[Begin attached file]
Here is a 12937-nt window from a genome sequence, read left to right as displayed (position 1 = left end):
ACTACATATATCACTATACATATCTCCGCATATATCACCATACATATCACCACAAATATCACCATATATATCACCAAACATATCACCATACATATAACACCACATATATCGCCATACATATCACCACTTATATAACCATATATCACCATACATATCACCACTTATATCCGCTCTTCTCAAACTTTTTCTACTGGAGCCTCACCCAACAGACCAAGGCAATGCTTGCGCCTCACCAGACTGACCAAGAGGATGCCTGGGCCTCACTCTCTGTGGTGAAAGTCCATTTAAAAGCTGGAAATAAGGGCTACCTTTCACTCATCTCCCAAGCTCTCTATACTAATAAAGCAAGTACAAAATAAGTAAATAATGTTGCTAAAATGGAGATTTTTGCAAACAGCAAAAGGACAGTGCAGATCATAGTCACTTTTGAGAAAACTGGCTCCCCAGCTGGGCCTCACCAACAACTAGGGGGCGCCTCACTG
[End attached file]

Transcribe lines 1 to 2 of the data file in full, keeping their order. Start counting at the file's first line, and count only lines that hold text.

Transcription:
Here is a 12937-nt window from a genome sequence, read left to right as displayed (position 1 = left end):
ACTACATATATCACTATACATATCTCCGCATATATCACCATACATATCACCACAAATATCACCATATATATCACCAAACATATCACCATACATATAACACCACATATATCGCCATACATATCACCACTTATATAACCATATATCACCATACATATCACCACTTATATCCGCTCTTCTCAAACTTTTTCTACTGGAGCCTCACCCAACAGACCAAGGCAATGCTTGCGCCTCACCAGACTGACCAAGAGGATGCCTGGGCCTCACTCTCTGTGGTGAAAGTCCATTTAAAAGCTGGAAATAAGGGCTACCTTTCACTCATCTCCCAAGCTCTCTATACTAATAAAGCAAGTACAAAATAAGTAAATAATGTTGCTAAAATGGAGATTTTTGCAAACAGCAAAAGGACAGTGCAGATCATAGTCACTTTTGAGAAAACTGGCTCCCCAGCTGGGCCTCACCAACAACTAGGGGGCGCCTCACTG